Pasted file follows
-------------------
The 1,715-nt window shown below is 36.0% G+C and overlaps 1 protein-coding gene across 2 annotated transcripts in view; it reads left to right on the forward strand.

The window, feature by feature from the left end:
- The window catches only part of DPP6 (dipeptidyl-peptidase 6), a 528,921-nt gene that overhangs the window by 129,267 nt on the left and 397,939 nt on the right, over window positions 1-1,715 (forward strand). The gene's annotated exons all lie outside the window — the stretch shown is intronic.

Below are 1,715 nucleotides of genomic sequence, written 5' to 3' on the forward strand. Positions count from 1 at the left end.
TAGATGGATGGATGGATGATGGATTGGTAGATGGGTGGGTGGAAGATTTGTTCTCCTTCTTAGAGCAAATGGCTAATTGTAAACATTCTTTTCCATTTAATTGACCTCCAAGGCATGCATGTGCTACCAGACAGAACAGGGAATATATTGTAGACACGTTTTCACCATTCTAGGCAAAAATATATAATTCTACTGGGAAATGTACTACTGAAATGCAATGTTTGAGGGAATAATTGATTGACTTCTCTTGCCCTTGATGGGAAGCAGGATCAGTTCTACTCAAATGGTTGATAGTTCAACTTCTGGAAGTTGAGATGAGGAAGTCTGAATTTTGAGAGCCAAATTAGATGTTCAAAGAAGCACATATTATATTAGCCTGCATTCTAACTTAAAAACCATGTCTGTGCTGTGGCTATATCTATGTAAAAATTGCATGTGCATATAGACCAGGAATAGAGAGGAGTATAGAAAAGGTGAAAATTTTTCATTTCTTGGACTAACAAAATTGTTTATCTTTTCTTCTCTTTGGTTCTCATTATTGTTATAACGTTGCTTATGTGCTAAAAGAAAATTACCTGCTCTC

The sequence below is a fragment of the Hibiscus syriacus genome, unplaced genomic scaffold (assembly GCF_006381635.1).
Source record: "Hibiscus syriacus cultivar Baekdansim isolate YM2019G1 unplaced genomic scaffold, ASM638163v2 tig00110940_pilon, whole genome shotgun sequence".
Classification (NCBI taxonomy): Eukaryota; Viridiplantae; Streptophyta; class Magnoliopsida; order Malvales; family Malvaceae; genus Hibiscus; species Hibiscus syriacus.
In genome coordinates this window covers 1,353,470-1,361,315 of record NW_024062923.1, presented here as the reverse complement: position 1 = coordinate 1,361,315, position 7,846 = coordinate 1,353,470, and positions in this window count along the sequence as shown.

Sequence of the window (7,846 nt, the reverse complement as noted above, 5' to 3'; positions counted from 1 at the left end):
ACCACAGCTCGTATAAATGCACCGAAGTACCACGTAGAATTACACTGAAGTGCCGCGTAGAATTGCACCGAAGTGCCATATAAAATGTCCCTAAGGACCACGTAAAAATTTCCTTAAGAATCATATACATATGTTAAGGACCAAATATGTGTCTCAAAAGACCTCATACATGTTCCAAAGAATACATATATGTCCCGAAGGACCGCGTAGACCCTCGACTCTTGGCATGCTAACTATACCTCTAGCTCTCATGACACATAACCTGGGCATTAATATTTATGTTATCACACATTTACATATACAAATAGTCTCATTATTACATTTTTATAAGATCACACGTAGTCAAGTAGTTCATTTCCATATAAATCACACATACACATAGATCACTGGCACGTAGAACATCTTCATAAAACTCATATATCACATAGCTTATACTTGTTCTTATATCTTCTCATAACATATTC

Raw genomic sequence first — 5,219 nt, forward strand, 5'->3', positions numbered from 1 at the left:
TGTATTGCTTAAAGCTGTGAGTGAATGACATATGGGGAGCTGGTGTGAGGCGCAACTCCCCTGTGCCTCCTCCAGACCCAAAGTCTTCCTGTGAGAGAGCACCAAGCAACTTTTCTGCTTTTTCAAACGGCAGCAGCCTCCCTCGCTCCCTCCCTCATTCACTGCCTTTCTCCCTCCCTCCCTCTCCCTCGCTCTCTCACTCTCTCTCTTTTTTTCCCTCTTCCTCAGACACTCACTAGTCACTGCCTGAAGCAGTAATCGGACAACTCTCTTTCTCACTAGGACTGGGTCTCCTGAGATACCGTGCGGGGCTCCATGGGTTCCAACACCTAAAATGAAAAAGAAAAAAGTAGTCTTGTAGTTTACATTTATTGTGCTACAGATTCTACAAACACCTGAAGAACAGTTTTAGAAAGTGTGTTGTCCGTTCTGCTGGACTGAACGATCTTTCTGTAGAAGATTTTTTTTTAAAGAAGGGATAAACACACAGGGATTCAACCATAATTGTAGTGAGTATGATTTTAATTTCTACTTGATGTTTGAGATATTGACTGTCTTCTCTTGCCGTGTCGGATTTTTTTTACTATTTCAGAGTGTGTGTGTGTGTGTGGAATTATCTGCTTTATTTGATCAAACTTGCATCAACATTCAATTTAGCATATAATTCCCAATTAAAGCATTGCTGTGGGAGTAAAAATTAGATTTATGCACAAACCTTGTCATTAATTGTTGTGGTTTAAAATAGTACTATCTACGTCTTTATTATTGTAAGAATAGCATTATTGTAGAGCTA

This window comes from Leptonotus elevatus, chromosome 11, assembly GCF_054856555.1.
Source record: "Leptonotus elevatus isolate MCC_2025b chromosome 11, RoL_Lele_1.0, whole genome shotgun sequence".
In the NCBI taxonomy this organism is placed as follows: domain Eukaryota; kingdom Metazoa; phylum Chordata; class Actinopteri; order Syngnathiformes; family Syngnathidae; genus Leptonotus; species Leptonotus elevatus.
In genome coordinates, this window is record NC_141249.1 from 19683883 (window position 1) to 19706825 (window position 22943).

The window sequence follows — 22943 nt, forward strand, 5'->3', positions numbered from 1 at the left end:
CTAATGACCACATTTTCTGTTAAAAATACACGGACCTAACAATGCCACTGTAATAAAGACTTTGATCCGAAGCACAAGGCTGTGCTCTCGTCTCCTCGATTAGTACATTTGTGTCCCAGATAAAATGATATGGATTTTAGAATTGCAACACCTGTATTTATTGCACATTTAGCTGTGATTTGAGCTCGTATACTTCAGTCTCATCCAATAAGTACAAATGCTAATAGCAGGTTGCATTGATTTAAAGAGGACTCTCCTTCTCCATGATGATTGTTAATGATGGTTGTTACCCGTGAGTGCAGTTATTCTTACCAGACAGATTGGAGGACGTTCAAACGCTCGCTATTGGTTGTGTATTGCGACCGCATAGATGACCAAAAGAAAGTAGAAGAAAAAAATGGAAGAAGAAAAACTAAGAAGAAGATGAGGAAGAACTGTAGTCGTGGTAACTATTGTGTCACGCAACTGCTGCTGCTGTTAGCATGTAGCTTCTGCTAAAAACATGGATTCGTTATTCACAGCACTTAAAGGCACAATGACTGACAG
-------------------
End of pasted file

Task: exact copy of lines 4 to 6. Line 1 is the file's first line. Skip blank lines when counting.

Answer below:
Below are 1,715 nucleotides of genomic sequence, written 5' to 3' on the forward strand. Positions count from 1 at the left end.
TAGATGGATGGATGGATGATGGATTGGTAGATGGGTGGGTGGAAGATTTGTTCTCCTTCTTAGAGCAAATGGCTAATTGTAAACATTCTTTTCCATTTAATTGACCTCCAAGGCATGCATGTGCTACCAGACAGAACAGGGAATATATTGTAGACACGTTTTCACCATTCTAGGCAAAAATATATAATTCTACTGGGAAATGTACTACTGAAATGCAATGTTTGAGGGAATAATTGATTGACTTCTCTTGCCCTTGATGGGAAGCAGGATCAGTTCTACTCAAATGGTTGATAGTTCAACTTCTGGAAGTTGAGATGAGGAAGTCTGAATTTTGAGAGCCAAATTAGATGTTCAAAGAAGCACATATTATATTAGCCTGCATTCTAACTTAAAAACCATGTCTGTGCTGTGGCTATATCTATGTAAAAATTGCATGTGCATATAGACCAGGAATAGAGAGGAGTATAGAAAAGGTGAAAATTTTTCATTTCTTGGACTAACAAAATTGTTTATCTTTTCTTCTCTTTGGTTCTCATTATTGTTATAACGTTGCTTATGTGCTAAAAGAAAATTACCTGCTCTC

The sequence below is a fragment of the Hibiscus syriacus genome, unplaced genomic scaffold (assembly GCF_006381635.1).